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Western Promises
Gaze into the abyss of Cali’s cap-and-trade


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Pacific Coast Producers has competitors in the Midwest, in Italy, and in China — always China, which has more than doubled its industrial-paste production in the past decade. Not only are these likely destinations for leaked emissions, but they render one time-honored response to new regulation — passing the cost on to the customer — unworkable. “What’s sitting in those bins out there is a true global commodity,” Vincent says, pointing to a wall of industrial paste in the factory yard. “That’s like oil.”

I ask what Pacific Coast Producers can do to reduce emissions, to get them clear when CARB lowers the boom. They’re looking at steam-recovery possibilities, their distribution plan, and so on, but it almost certainly won’t be enough. “Sure there’s some tinkering we can do out there,” Shulman says. “But once you hit that, there’s really nothing else we can do except reduce production.”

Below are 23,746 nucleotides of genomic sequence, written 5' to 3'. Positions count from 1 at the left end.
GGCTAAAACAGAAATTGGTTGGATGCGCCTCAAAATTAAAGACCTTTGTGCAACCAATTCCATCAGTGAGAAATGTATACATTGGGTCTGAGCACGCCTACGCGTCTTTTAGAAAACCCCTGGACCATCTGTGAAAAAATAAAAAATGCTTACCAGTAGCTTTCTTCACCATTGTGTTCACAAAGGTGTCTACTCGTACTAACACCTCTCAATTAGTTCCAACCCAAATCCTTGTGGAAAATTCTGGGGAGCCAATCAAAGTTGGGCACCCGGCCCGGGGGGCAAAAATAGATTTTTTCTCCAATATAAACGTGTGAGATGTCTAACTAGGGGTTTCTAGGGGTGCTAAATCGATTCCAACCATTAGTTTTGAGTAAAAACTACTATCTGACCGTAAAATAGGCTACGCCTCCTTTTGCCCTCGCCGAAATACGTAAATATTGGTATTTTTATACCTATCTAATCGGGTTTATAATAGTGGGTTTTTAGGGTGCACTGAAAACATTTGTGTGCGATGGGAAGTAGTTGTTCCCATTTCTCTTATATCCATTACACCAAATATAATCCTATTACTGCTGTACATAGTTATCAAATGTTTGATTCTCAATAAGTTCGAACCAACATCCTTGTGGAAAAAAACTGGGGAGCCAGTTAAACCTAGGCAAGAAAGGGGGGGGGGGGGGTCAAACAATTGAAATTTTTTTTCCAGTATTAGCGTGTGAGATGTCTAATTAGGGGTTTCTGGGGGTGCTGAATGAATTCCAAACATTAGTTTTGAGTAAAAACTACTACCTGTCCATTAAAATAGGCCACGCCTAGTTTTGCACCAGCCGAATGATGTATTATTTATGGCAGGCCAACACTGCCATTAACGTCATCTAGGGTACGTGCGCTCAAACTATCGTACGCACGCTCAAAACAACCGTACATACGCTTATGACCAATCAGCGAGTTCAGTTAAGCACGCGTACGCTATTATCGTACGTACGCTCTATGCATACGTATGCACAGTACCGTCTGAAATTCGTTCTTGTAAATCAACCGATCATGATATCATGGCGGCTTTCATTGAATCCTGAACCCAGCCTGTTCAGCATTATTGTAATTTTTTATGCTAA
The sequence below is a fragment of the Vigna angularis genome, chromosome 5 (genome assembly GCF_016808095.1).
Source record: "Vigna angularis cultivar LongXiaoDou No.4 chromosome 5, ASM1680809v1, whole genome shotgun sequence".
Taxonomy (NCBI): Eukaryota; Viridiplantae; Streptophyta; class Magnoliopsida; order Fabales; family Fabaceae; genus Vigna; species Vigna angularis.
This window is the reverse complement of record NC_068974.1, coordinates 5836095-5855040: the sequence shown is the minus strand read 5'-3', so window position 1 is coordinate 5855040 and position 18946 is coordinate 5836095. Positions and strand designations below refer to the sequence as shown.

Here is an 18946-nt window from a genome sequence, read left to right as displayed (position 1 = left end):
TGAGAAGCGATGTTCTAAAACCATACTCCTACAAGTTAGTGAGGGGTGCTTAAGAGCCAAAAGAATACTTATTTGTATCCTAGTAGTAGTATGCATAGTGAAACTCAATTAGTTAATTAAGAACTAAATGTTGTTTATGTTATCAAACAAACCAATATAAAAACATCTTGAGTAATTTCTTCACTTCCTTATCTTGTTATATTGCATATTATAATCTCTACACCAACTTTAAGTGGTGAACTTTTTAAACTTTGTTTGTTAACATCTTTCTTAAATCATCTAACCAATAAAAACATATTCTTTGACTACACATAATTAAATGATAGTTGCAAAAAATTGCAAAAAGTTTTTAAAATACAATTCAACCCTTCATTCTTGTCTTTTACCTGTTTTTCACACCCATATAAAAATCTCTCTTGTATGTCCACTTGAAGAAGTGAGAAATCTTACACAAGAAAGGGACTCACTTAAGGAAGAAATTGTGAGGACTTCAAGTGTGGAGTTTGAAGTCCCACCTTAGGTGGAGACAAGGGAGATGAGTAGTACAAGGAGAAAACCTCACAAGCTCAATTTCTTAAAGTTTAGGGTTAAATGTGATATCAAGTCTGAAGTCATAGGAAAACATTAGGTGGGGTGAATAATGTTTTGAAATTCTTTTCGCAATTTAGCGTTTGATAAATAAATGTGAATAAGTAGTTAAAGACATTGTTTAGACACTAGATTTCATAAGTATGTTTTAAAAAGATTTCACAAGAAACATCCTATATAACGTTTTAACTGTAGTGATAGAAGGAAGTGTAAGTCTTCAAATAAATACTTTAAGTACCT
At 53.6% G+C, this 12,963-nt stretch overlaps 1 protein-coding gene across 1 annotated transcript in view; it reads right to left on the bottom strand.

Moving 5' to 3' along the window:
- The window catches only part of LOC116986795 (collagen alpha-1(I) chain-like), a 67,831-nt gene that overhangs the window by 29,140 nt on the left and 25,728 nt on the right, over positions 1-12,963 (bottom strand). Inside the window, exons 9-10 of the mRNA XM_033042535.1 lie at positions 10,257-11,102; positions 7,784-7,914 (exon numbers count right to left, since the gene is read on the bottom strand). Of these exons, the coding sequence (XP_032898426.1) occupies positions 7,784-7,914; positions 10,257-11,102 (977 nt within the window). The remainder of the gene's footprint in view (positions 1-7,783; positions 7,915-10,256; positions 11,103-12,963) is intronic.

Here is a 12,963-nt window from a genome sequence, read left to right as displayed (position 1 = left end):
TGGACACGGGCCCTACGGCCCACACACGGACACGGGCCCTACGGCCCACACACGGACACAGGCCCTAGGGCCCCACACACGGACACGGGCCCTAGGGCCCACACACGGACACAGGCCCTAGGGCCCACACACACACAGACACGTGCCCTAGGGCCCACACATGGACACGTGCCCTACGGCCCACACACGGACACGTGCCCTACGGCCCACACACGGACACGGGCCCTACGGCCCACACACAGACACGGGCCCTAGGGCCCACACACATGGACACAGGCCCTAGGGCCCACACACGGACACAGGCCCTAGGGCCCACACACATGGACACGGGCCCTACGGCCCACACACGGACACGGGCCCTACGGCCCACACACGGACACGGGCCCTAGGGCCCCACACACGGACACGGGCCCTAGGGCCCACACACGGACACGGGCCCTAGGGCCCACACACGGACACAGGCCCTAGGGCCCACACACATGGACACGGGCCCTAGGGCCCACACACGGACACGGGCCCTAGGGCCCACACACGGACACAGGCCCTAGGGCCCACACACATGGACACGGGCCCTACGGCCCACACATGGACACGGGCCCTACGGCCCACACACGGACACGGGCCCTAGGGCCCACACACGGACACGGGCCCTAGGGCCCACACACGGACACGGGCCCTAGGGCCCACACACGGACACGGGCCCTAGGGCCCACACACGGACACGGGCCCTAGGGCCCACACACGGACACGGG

Contents
June 17, 2013    |     Volume LXV, No. 11

Articles
Features
Special Energy Section
Books, Arts & Manners
  • Jonah Goldberg reviews The End Is Near and It’s Going to Be Awesome: How Going Broke Will Leave America Richer, Happier, and More Secure, by Kevin D. Williamson.
  • Theodore Dalrymple reviews Brainwashed: The Seductive Appeal of Mindless Neuroscience, by Sally Satel and Scott O. Lilienfeld.
  • Galen Mac Caba reviews Strange Rebels: 1979 and the Birth of the 21st Century, by Christian Caryl.
  • Jay Nordlinger discusses James Levine, one of the great conductors of our age.
  • Ross Douthat reviews Star Trek: Into Darkness.
  • Richard Brookhiser discusses summer weeds.
Sections
The Long View  .  .  .  .  .  .  .  .  
Athwart  .  .  .  .  .  .  .  .  
Poetry  .  .  .  .  .  .  .  .  
Happy Warrior  .  .  .  .  .  .  .  .